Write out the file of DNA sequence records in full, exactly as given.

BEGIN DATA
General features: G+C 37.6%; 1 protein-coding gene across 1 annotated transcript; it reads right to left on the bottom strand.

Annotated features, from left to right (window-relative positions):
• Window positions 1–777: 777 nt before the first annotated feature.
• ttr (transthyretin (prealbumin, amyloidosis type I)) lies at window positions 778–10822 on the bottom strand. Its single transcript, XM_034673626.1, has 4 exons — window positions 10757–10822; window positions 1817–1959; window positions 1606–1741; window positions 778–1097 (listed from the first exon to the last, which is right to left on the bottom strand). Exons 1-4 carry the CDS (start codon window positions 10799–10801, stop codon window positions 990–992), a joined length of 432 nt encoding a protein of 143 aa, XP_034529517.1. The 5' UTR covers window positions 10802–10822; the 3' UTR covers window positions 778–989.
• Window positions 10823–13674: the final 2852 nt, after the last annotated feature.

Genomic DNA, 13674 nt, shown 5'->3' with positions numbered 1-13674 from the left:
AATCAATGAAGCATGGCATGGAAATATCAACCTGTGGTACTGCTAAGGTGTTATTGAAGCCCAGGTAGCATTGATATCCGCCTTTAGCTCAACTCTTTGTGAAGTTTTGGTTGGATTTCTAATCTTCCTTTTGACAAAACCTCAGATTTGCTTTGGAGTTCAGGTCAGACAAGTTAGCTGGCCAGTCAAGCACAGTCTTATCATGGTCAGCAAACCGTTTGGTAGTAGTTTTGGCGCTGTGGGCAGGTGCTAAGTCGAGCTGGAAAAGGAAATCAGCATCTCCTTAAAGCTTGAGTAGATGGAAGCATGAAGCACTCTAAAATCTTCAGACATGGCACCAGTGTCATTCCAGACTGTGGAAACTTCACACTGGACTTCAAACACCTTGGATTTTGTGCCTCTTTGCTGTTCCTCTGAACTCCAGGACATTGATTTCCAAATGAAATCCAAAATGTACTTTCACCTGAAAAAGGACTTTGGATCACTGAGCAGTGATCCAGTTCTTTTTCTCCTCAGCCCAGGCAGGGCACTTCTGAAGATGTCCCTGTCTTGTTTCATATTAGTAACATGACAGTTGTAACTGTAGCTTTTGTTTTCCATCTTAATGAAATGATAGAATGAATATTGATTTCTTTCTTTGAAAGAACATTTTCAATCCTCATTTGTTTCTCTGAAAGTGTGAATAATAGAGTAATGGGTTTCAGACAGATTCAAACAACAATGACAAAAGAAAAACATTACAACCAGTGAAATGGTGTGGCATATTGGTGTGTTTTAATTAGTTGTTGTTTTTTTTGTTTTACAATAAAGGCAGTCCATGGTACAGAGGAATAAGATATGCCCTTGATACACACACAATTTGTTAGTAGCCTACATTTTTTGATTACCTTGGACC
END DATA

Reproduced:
General features: G+C 37.6%; 1 protein-coding gene across 1 annotated transcript; it reads right to left on the bottom strand.

Annotated features, from left to right (window-relative positions):
• Window positions 1–777: 777 nt before the first annotated feature.
• ttr (transthyretin (prealbumin, amyloidosis type I)) lies at window positions 778–10822 on the bottom strand. Its single transcript, XM_034673626.1, has 4 exons — window positions 10757–10822; window positions 1817–1959; window positions 1606–1741; window positions 778–1097 (listed from the first exon to the last, which is right to left on the bottom strand). Exons 1-4 carry the CDS (start codon window positions 10799–10801, stop codon window positions 990–992), a joined length of 432 nt encoding a protein of 143 aa, XP_034529517.1. The 5' UTR covers window positions 10802–10822; the 3' UTR covers window positions 778–989.
• Window positions 10823–13674: the final 2852 nt, after the last annotated feature.

Genomic DNA, 13674 nt, shown 5'->3' with positions numbered 1-13674 from the left:
AATCAATGAAGCATGGCATGGAAATATCAACCTGTGGTACTGCTAAGGTGTTATTGAAGCCCAGGTAGCATTGATATCCGCCTTTAGCTCAACTCTTTGTGAAGTTTTGGTTGGATTTCTAATCTTCCTTTTGACAAAACCTCAGATTTGCTTTGGAGTTCAGGTCAGACAAGTTAGCTGGCCAGTCAAGCACAGTCTTATCATGGTCAGCAAACCGTTTGGTAGTAGTTTTGGCGCTGTGGGCAGGTGCTAAGTCGAGCTGGAAAAGGAAATCAGCATCTCCTTAAAGCTTGAGTAGATGGAAGCATGAAGCACTCTAAAATCTTCAGACATGGCACCAGTGTCATTCCAGACTGTGGAAACTTCACACTGGACTTCAAACACCTTGGATTTTGTGCCTCTTTGCTGTTCCTCTGAACTCCAGGACATTGATTTCCAAATGAAATCCAAAATGTACTTTCACCTGAAAAAGGACTTTGGATCACTGAGCAGTGATCCAGTTCTTTTTCTCCTCAGCCCAGGCAGGGCACTTCTGAAGATGTCCCTGTCTTGTTTCATATTAGTAACATGACAGTTGTAACTGTAGCTTTTGTTTTCCATCTTAATGAAATGATAGAATGAATATTGATTTCTTTCTTTGAAAGAACATTTTCAATCCTCATTTGTTTCTCTGAAAGTGTGAATAATAGAGTAATGGGTTTCAGACAGATTCAAACAACAATGACAAAAGAAAAACATTACAACCAGTGAAATGGTGTGGCATATTGGTGTGTTTTAATTAGTTGTTGTTTTTTTTGTTTTACAATAAAGGCAGTCCATGGTACAGAGGAATAAGATATGCCCTTGATACACACACAATTTGTTAGTAGCCTACATTTTTTGATTACCTTGGACC